The Maple Syrup Solution

Don't be a sap--enjoy a little of the brown goodness for a health and flavor boost

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The health benefits of maple syrup
A spoonful of sugar maple syrup makes the medicine go down!

Sweet news: A spoonful of maple syrup is good for you.

This natural sweetener contains antioxidants galore. So far, studies have uncovered 54 beneficial antioxidant compounds in maple syrup, which help fight inflammatory diseases like osteoporosis and Alzheimer’s.

These beneficial compounds also act as natural skincare, helping to repair free radical damage. Maple syrup surpasses other sweeteners with its high levels of energy- and immune-boosting minerals like manganese and zinc.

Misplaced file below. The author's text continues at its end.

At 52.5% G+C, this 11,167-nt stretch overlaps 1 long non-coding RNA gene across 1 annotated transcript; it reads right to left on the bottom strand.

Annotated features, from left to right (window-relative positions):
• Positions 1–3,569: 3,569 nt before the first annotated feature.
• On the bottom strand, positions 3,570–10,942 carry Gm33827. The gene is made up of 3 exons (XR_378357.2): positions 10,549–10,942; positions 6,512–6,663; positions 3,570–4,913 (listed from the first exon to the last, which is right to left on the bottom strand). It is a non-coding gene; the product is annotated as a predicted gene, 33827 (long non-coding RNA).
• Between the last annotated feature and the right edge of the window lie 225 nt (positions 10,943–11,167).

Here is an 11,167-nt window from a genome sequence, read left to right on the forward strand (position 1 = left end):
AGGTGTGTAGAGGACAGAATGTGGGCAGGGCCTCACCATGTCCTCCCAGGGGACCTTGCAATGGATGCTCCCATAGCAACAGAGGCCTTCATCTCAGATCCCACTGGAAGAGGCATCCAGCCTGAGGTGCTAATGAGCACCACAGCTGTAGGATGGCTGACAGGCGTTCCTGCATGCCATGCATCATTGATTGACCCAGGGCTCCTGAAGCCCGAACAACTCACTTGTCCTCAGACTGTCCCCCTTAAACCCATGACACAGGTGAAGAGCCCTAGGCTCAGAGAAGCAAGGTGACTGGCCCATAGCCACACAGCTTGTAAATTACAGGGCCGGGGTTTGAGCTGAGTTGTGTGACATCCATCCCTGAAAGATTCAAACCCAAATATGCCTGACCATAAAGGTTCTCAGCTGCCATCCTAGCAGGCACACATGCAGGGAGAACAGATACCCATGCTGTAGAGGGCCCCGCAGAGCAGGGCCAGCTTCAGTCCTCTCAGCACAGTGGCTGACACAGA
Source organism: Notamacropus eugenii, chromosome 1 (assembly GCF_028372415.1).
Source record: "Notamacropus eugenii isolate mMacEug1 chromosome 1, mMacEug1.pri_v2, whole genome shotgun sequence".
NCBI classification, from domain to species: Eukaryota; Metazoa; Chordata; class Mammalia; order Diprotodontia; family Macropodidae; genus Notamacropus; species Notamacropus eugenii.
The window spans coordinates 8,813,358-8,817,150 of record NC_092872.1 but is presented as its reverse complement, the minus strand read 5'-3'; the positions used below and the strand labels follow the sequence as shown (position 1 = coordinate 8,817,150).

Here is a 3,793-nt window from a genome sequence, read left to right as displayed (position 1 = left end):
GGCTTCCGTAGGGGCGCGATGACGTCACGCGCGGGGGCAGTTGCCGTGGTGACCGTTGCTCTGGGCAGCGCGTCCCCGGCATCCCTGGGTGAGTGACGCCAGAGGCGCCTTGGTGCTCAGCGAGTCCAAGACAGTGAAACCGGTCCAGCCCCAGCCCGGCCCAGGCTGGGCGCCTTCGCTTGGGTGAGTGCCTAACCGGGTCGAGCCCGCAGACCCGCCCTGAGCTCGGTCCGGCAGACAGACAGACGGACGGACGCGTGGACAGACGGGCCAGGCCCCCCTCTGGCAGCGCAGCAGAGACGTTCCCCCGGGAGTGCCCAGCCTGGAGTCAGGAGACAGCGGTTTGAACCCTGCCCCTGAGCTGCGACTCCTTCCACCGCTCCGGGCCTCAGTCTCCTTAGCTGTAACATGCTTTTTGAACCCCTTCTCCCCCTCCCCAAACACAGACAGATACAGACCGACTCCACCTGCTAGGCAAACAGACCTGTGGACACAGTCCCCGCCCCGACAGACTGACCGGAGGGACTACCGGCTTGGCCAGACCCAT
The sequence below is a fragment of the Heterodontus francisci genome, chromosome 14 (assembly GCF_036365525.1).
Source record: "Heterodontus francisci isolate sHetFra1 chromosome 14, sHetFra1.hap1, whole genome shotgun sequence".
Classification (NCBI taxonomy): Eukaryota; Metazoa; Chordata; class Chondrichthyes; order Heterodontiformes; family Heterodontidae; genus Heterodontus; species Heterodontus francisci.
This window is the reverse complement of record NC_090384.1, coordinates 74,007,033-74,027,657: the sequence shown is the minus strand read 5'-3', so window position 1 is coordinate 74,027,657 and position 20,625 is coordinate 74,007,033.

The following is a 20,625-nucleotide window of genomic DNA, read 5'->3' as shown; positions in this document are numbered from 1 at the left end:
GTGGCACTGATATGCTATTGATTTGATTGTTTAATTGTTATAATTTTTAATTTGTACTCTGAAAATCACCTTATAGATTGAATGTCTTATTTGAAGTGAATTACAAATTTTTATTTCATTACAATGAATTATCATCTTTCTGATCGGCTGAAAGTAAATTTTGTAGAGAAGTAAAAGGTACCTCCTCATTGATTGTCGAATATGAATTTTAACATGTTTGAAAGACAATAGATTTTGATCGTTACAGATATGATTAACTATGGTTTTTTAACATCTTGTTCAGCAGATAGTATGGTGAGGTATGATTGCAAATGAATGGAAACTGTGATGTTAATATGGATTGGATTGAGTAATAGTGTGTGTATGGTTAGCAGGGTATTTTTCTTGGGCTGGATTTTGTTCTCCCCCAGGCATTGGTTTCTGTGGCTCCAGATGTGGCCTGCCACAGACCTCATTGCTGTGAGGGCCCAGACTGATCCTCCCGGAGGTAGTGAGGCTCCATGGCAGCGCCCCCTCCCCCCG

Watch how maple syrup is made.

New research also reports that the syrup is an able warrior in the fight against drug-resistant germs. Lab tests found a concentrated extract of real maple syrup combined with antibiotics is effective at destroying bacteria called biofilms, which are commonly found in difficult-to-treat infections.

Scientists don’t recommend pouring the stuff over everything just yet, but rather using it as a sweetener when you can, perhaps to enhance a bowl of oatmeal or dress up butternut squash. You can try it in more savory applications, too, such as this maple pumpkin risotto or salmon glaze.

Just don’t use any old “syrup” (sorry, Aunt Jemima and Mrs. Butterworth). Only “pure maple syrup” produced without additives like high-fructose corn syrup and caramel coloring will give you the nutritional benefit.

Even with all the goodness in this syrup, remember to pair sweets with a fat or protein when you can, and don’t overdo it. Try a dab of grass-fed butter on your pancakes to slow down your glycemic response and get the most out of these vitamins without the sugar crash.